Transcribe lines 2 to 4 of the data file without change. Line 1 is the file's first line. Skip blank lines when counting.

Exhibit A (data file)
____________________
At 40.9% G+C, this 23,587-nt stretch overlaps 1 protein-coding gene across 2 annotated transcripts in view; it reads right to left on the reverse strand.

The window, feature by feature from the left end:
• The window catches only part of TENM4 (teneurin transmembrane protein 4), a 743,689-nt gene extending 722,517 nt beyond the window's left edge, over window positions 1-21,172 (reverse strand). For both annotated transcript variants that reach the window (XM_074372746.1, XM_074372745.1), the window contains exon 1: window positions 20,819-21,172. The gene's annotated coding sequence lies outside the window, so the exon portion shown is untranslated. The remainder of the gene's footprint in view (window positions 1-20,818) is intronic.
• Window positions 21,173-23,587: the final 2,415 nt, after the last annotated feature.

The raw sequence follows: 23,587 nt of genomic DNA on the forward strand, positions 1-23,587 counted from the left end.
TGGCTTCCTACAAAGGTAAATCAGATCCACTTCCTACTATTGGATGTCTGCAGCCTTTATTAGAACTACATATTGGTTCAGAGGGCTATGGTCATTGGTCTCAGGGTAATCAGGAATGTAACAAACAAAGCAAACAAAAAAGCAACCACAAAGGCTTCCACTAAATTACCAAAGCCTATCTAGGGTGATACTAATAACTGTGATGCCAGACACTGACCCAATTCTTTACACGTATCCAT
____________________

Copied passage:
The window, feature by feature from the left end:
• The window catches only part of TENM4 (teneurin transmembrane protein 4), a 743,689-nt gene extending 722,517 nt beyond the window's left edge, over window positions 1-21,172 (reverse strand). For both annotated transcript variants that reach the window (XM_074372746.1, XM_074372745.1), the window contains exon 1: window positions 20,819-21,172. The gene's annotated coding sequence lies outside the window, so the exon portion shown is untranslated. The remainder of the gene's footprint in view (window positions 1-20,818) is intronic.
• Window positions 21,173-23,587: the final 2,415 nt, after the last annotated feature.